Alternative Investments Worth a Look

Physician's Money Digest, May 15 2003, Volume 10, Issue 9

Broadly defined, alternative investmentsare pretty much any investment outsideof the traditional categories or investmentstrategies involving stocks, bonds,most mutual funds, and cash equivalentslike CDs. Alternative investments tend tobe riskier than traditional investments orinvestment vehicles, so before investing inthem you should understand them, andmake sure they are appropriate for yoursituation. Their key benefit is diversification,many Certified Financial Plannerâ„¢practitioners say. The patterns of returns inthese investment categories typically don'tcorrelate with those of stocks and bonds,and hence their presence in a portfolio candampen volatility while potentiallyimproving overall return.

In recent years many investors concentratedon large cap stocks and lost money,because they had no alternatives in theirportfolio when the large caps stumbled.Traditional alternatives might have includedsmall cap stocks, real estate investmenttrusts (REITs), junk bonds, municipalbonds, and international equities andbonds. For those investors for whom lesstraditional alternatives may be appropriate,the benefits of investing in them haveprobably never been more apparent. Thefollowing are a few of the possibilities:

• Hedge funds. Not widely understoodby many investors and sometimeslacking traditional investment disclosures,most of these funds are designed to protector enhance market gains through theuse of derivatives, buying long and short,financial futures, and other techniques.Once-high minimums have dropped to aslow as $25,000 to $50,000.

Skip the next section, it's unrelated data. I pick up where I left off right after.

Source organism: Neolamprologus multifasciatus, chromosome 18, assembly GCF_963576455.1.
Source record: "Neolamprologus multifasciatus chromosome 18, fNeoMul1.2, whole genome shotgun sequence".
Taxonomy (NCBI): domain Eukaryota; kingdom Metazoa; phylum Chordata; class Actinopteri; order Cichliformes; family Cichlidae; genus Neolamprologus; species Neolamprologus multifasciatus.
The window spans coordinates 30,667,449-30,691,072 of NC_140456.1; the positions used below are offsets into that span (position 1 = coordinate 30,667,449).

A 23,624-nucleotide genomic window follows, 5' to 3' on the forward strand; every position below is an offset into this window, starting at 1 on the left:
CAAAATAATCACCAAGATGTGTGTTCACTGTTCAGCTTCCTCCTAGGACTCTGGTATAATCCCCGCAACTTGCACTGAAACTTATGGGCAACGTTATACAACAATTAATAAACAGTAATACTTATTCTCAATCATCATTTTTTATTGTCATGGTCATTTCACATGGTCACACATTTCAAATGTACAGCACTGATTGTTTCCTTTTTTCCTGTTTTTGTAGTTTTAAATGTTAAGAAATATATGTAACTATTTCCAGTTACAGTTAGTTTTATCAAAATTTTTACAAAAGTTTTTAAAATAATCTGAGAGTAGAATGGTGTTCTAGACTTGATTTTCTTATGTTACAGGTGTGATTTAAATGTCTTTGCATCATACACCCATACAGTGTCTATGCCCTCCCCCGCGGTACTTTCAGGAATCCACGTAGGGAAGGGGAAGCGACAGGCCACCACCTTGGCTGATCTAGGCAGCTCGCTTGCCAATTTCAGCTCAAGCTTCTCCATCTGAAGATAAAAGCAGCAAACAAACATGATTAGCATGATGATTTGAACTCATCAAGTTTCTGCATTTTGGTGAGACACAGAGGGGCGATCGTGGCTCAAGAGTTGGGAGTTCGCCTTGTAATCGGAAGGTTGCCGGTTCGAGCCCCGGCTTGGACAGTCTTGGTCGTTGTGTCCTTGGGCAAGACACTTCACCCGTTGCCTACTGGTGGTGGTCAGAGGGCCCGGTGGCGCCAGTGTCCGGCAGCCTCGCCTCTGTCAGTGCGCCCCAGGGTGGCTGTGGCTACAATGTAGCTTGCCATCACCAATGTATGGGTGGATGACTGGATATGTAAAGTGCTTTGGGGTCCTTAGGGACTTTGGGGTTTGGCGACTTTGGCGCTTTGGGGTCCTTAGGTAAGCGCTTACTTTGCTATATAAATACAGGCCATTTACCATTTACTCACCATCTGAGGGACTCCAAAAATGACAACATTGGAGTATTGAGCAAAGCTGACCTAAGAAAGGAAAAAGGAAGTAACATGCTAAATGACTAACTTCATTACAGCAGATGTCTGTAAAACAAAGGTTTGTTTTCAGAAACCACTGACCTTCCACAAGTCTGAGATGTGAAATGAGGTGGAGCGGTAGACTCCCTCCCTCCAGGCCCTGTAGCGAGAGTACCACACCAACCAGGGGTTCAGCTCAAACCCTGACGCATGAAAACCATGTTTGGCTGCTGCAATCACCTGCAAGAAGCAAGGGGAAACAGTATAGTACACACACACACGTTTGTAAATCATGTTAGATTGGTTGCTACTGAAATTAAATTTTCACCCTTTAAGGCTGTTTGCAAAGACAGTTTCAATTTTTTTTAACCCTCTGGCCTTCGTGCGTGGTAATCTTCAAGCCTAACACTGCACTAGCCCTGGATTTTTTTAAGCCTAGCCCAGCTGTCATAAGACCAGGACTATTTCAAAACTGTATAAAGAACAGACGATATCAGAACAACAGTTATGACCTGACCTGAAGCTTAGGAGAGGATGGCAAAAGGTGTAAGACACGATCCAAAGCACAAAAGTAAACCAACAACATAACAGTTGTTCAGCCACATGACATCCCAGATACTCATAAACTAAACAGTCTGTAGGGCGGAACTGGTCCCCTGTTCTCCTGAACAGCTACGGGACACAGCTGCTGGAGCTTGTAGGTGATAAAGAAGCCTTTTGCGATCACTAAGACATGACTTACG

• Managed futures funds. Thesefunds invest primarily in financial futuresor commodity indexes and thus are riskierthan more traditional investments.

• Commodities. These include futuresand options in everything from porkand wheat to gold and catastrophic insurance.They usually are highly leveragedand face challenging market, weather,or disease factors. For most physician-investors,commodity mutual funds providethe best avenue for such investing.

• Direct real estate. The argumentfor owning an office or apartment building,raw land, rental property, or similarinvestment in real estate rather thanthrough REITs or REIT mutual funds is thatindividual ownership performs differentlyand can provide ongoing tax benefits.

• Limited partnerships. The sameprinciple applies to limited partnerships asowning direct real estate: Limited partnershipshares in an oil and gas well in Texas,for example, behave differently than publiclytraded shares in Exxon.

• Private-equity funds. Private equityinvolves buying into privately held companies,either through funds, which areessentially limited partnerships, or fundsof funds. The 3 main versions of this assetclass are buyout funds, venture capitalfunds, and mezzanine financing.

• Venture capital or angel investing.An alternative to private-equityfunds is to invest directly in local start-upcompanies or small growth companies.As with so many alternative investments,the investment can be exhilarating andrewarding, but decidedly risky.

Although these and other similaralternative investments can provide benefits,they are not without their risks andare definitely not appropriate for manyphysician-investors.

To begin with, fees typically are higherthan traditional investments' fees becauseof the smaller economies of scale andactive management. Investors often mustmeet minimum income and net worthstandards to qualify as investors. Findingappropriate benchmarks can be difficult—it's misleading to compare returns of alternativeinvestments with traditional stockbenchmarks. Investment minimums aretypically much higher and the assets usuallyare more illiquid—commitments of 3 to5 years or more are not uncommon.

What percentage of your portfolioshould you commit to alternative investments?Many planners would say no morethan 10% to 15%, but you should consultwith your financial advisor to determinewhat, if any, percentage is appropriatebased on your own financial situation.

This column is produced by the FinancialPlanning Association (www.fpanet.org), themembership organization for the financialplanning community.